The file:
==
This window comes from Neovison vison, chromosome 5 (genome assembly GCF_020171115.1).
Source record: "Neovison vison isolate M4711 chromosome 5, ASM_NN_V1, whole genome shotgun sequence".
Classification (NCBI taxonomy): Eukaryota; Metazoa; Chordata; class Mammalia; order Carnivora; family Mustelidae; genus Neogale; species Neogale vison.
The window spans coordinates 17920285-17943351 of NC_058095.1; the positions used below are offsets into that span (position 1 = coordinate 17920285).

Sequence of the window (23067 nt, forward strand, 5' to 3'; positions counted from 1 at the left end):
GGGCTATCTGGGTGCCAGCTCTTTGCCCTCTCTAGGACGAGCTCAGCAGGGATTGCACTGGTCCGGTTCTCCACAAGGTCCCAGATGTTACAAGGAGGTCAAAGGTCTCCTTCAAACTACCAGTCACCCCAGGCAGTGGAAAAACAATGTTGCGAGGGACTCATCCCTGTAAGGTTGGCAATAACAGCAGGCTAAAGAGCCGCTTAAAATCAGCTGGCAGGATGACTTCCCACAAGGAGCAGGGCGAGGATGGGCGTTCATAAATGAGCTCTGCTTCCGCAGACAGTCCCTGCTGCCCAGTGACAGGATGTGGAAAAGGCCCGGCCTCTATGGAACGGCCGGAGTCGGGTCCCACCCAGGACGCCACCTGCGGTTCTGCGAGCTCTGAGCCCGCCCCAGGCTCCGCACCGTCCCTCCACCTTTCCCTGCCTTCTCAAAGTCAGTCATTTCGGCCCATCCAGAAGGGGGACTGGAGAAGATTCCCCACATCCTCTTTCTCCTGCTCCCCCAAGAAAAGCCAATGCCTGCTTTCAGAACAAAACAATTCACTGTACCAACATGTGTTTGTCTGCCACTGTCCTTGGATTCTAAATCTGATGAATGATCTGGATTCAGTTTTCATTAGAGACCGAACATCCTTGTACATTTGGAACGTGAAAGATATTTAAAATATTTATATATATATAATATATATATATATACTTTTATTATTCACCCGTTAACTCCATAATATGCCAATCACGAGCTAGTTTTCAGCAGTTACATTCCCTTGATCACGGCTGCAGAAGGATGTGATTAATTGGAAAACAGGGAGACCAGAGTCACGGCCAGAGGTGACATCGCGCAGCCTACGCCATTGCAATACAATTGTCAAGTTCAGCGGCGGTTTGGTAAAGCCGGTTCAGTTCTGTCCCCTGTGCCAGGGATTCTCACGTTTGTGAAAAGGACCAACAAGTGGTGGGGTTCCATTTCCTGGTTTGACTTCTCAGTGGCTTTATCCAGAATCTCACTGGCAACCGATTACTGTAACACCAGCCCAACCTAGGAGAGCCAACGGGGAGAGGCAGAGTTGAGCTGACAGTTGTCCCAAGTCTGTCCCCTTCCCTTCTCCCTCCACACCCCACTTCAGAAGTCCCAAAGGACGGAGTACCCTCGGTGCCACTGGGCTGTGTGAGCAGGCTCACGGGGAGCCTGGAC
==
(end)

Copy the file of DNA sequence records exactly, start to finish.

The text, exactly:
This window comes from Neovison vison, chromosome 5 (genome assembly GCF_020171115.1).
Source record: "Neovison vison isolate M4711 chromosome 5, ASM_NN_V1, whole genome shotgun sequence".
Classification (NCBI taxonomy): Eukaryota; Metazoa; Chordata; class Mammalia; order Carnivora; family Mustelidae; genus Neogale; species Neogale vison.
The window spans coordinates 17920285-17943351 of NC_058095.1; the positions used below are offsets into that span (position 1 = coordinate 17920285).

Sequence of the window (23067 nt, forward strand, 5' to 3'; positions counted from 1 at the left end):
GGGCTATCTGGGTGCCAGCTCTTTGCCCTCTCTAGGACGAGCTCAGCAGGGATTGCACTGGTCCGGTTCTCCACAAGGTCCCAGATGTTACAAGGAGGTCAAAGGTCTCCTTCAAACTACCAGTCACCCCAGGCAGTGGAAAAACAATGTTGCGAGGGACTCATCCCTGTAAGGTTGGCAATAACAGCAGGCTAAAGAGCCGCTTAAAATCAGCTGGCAGGATGACTTCCCACAAGGAGCAGGGCGAGGATGGGCGTTCATAAATGAGCTCTGCTTCCGCAGACAGTCCCTGCTGCCCAGTGACAGGATGTGGAAAAGGCCCGGCCTCTATGGAACGGCCGGAGTCGGGTCCCACCCAGGACGCCACCTGCGGTTCTGCGAGCTCTGAGCCCGCCCCAGGCTCCGCACCGTCCCTCCACCTTTCCCTGCCTTCTCAAAGTCAGTCATTTCGGCCCATCCAGAAGGGGGACTGGAGAAGATTCCCCACATCCTCTTTCTCCTGCTCCCCCAAGAAAAGCCAATGCCTGCTTTCAGAACAAAACAATTCACTGTACCAACATGTGTTTGTCTGCCACTGTCCTTGGATTCTAAATCTGATGAATGATCTGGATTCAGTTTTCATTAGAGACCGAACATCCTTGTACATTTGGAACGTGAAAGATATTTAAAATATTTATATATATATAATATATATATATATACTTTTATTATTCACCCGTTAACTCCATAATATGCCAATCACGAGCTAGTTTTCAGCAGTTACATTCCCTTGATCACGGCTGCAGAAGGATGTGATTAATTGGAAAACAGGGAGACCAGAGTCACGGCCAGAGGTGACATCGCGCAGCCTACGCCATTGCAATACAATTGTCAAGTTCAGCGGCGGTTTGGTAAAGCCGGTTCAGTTCTGTCCCCTGTGCCAGGGATTCTCACGTTTGTGAAAAGGACCAACAAGTGGTGGGGTTCCATTTCCTGGTTTGACTTCTCAGTGGCTTTATCCAGAATCTCACTGGCAACCGATTACTGTAACACCAGCCCAACCTAGGAGAGCCAACGGGGAGAGGCAGAGTTGAGCTGACAGTTGTCCCAAGTCTGTCCCCTTCCCTTCTCCCTCCACACCCCACTTCAGAAGTCCCAAAGGACGGAGTACCCTCGGTGCCACTGGGCTGTGTGAGCAGGCTCACGGGGAGCCTGGAC